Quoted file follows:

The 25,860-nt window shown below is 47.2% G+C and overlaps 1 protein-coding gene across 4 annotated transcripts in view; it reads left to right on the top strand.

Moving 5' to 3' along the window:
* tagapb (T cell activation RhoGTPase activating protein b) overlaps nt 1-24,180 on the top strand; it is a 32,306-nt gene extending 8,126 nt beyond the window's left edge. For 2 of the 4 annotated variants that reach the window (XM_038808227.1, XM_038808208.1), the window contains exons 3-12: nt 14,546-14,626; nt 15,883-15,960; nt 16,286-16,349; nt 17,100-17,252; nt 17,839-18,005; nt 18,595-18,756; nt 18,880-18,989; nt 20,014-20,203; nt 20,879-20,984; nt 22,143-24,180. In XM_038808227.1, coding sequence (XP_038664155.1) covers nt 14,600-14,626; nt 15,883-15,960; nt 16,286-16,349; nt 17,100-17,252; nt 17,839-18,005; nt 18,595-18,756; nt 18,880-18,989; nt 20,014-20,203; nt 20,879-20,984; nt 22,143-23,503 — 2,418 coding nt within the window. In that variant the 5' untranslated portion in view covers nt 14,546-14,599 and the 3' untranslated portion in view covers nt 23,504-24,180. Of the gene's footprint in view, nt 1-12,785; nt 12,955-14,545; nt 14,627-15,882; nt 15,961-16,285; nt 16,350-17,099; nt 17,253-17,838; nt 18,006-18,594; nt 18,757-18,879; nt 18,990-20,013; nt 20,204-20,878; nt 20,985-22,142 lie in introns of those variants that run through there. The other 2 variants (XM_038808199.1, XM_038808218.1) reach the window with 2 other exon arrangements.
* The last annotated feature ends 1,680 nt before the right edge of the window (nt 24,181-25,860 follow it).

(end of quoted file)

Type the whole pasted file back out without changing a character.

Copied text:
The 25,860-nt window shown below is 47.2% G+C and overlaps 1 protein-coding gene across 4 annotated transcripts in view; it reads left to right on the top strand.

Moving 5' to 3' along the window:
* tagapb (T cell activation RhoGTPase activating protein b) overlaps nt 1-24,180 on the top strand; it is a 32,306-nt gene extending 8,126 nt beyond the window's left edge. For 2 of the 4 annotated variants that reach the window (XM_038808227.1, XM_038808208.1), the window contains exons 3-12: nt 14,546-14,626; nt 15,883-15,960; nt 16,286-16,349; nt 17,100-17,252; nt 17,839-18,005; nt 18,595-18,756; nt 18,880-18,989; nt 20,014-20,203; nt 20,879-20,984; nt 22,143-24,180. In XM_038808227.1, coding sequence (XP_038664155.1) covers nt 14,600-14,626; nt 15,883-15,960; nt 16,286-16,349; nt 17,100-17,252; nt 17,839-18,005; nt 18,595-18,756; nt 18,880-18,989; nt 20,014-20,203; nt 20,879-20,984; nt 22,143-23,503 — 2,418 coding nt within the window. In that variant the 5' untranslated portion in view covers nt 14,546-14,599 and the 3' untranslated portion in view covers nt 23,504-24,180. Of the gene's footprint in view, nt 1-12,785; nt 12,955-14,545; nt 14,627-15,882; nt 15,961-16,285; nt 16,350-17,099; nt 17,253-17,838; nt 18,006-18,594; nt 18,757-18,879; nt 18,990-20,013; nt 20,204-20,878; nt 20,985-22,142 lie in introns of those variants that run through there. The other 2 variants (XM_038808199.1, XM_038808218.1) reach the window with 2 other exon arrangements.
* The last annotated feature ends 1,680 nt before the right edge of the window (nt 24,181-25,860 follow it).